The price, following a consultation, will start at £16 a tonne of carbon dioxide in 2013 and move to a target price of £30 a tonne by 2020.

In simple terms the move is designed to force suppliers of energy to buy a certain amount of their raw power from low-carbon sources, although in practice, like the current CRC, it’s likely to be another form of tax.

However, the measure is also likely to lead to be a 9% increase in average electricity bills and a 6% increase on gas costs, based on today’s prices.

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Mr Osborne will also extend Climate Change Agreements (CCAs) to 2023, while the climate change levy discount on electricity for CCA will also be increased from 65% to 80% from April 2013.

Deloitte’s head of economic consulting, Robin Cohen, believes Feed-In-Tariffs (FITs) for low carbon generation will play a ‘substantial’ role in lifting revenues.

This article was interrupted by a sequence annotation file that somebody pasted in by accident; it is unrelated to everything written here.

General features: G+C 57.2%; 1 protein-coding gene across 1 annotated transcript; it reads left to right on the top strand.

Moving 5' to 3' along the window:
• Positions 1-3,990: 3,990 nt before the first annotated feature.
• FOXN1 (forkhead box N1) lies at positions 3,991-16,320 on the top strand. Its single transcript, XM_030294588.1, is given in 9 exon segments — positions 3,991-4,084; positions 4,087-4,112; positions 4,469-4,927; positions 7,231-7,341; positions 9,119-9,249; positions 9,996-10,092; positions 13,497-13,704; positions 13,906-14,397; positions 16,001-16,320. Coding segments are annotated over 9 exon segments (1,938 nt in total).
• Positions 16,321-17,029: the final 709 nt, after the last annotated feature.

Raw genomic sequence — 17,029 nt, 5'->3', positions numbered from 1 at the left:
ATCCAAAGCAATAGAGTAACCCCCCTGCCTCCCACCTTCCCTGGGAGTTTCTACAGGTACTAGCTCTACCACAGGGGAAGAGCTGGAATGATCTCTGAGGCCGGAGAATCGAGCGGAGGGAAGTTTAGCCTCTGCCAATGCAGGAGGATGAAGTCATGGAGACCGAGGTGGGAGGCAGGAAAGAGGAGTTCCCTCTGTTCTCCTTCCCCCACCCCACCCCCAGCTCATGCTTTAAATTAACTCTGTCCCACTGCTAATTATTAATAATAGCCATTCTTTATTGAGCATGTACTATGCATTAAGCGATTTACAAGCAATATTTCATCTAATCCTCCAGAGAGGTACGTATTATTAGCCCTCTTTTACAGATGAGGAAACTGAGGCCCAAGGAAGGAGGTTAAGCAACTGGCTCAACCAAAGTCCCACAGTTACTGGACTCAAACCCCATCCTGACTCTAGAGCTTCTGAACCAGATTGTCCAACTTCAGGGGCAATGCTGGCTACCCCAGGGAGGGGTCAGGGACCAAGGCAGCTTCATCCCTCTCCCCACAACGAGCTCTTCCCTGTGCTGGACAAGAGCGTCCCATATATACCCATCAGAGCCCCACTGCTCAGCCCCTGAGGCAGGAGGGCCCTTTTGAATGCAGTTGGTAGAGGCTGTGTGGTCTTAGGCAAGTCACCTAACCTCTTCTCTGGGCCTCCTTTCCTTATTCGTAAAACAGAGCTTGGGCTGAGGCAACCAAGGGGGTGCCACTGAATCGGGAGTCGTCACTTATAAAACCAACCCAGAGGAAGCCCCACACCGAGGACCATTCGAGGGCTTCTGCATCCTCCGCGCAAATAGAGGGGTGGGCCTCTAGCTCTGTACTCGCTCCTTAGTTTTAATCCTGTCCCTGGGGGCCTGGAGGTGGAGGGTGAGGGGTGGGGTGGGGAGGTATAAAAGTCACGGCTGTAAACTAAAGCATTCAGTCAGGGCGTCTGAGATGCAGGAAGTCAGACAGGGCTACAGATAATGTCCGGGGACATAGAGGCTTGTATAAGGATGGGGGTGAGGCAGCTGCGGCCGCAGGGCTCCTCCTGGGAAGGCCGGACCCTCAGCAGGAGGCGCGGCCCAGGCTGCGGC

He said: “Today’s announcement of a carbon price floor for electricity generation is a significant move.

“The carbon price floor will help to drive investment in the low-carbon power sector. But a substantial gap between the costs of unabated combined cycle gas turbine (CCGT) and new nuclear will still remain at £30/tonne.

“This means the Feed-in-tariffs for low carbon generation will need to play a substantial role in lifting revenues to the level necessary for low carbon investors.”

WSP Environment & Energy director, Chris Stubbs, agreed saying the moves were ‘well thought out’.

He said: “A gradual, phased introduction will allow time for people to factor the additional cost of energy into their budgets and adapt their consumption patterns as necessary.

“However, if utilities companies pass the cost of the carbon price directly onto the consumer, as can be expected, the initial price will be equivalent to a 9% increase on electricity bills and a 6% increase on gas bills, based on today’s prices.

“By the time the price reaches £30 in 2020, this equates to an increase of 16% for electricity and 11% for gas.”

Luke Walsh

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